Sure, making new vaccines won’t come cheap, but it’s a relatively small price to pay when the alternative is a pandemic: By one estimate, this pandemic will cost the world as much as $16 trillion in economic damage over the next decade. That’s about “500 times more than would be required for preventing the next pandemic,” Human Vaccines Project CEO Wayne Koff co-wrote in a February 2021 Science editorial. “We can either invest now or pay substantially more later.”

The unfortunate reality is, experts say, “later” will come. The animal world is teeming with pathogens: As many as 1.7 million undiscovered viruses live in mammals and birds; up to an estimated 827,000 can infect humans, according to a UN-backed consortium of researchers. As we continue to encroach on animals’ habitats—through deforestation, wildlife trafficking, and urban expansion—the risk of another outbreak only grows.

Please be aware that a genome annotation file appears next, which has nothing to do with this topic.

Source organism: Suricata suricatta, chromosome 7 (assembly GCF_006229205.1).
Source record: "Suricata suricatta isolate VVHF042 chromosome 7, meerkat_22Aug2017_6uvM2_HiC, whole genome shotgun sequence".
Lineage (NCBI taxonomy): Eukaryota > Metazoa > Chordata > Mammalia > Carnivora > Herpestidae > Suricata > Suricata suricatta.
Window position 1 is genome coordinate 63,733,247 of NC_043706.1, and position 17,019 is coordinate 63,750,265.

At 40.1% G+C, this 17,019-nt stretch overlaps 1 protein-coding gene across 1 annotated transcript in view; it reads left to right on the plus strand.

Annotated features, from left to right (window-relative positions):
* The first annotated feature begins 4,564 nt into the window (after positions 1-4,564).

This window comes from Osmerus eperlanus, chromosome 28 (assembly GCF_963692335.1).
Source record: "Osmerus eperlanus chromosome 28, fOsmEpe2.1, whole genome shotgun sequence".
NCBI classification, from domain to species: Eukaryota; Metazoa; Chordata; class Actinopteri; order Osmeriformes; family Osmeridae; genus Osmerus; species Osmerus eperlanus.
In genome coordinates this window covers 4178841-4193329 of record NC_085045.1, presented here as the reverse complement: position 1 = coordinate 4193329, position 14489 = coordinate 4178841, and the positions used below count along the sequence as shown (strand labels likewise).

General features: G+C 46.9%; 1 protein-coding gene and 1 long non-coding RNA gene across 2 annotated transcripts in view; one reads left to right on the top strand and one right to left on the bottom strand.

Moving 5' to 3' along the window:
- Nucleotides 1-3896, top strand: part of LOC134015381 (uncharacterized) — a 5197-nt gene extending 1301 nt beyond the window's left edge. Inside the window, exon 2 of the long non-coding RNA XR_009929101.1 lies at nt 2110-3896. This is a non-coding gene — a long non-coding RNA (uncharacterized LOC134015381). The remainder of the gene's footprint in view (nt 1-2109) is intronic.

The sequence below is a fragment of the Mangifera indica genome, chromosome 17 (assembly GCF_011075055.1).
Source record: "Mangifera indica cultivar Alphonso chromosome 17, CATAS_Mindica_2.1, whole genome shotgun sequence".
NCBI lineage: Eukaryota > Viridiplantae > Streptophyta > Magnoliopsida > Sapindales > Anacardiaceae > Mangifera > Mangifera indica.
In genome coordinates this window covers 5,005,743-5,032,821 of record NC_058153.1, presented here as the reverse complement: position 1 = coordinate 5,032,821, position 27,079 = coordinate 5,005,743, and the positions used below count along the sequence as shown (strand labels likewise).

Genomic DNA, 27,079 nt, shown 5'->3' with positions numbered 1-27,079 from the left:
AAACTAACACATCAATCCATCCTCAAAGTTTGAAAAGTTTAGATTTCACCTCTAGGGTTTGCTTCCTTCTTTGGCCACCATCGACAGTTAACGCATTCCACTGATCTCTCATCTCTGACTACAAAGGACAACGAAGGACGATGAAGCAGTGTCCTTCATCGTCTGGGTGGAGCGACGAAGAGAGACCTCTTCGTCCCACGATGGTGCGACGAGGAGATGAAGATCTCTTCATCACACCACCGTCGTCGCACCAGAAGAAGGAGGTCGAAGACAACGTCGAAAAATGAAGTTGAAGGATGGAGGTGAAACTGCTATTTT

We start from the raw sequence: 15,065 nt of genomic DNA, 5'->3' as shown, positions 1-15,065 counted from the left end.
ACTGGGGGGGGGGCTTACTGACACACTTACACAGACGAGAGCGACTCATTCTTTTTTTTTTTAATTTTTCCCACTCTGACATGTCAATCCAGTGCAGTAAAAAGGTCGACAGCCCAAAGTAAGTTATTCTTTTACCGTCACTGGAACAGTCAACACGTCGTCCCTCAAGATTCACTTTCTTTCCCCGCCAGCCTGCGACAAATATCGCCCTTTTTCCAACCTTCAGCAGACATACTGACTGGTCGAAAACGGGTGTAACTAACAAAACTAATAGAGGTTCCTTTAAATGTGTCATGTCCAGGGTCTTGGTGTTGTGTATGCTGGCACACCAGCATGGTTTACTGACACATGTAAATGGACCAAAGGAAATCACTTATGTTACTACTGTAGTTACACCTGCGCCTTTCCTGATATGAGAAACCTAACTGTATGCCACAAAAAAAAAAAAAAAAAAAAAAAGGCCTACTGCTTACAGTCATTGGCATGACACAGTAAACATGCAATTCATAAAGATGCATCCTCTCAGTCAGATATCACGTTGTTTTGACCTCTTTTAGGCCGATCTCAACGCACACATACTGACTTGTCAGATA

“The viruses have been around for billions of years, we’ve been around for 200,000, maybe,” Modjarrad says. “If this is a foot race, and if we start at the same starting line as the viruses, we’re always going to lose.”

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FACT:

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Today, reader support makes up about two-thirds of our budget, allows us to dig deep on stories that matter, and lets us keep our reporting free for everyone. If you value what you get from Mother Jones, please join us with a tax-deductible donation today so we can keep on doing the type of journalism 2022 demands.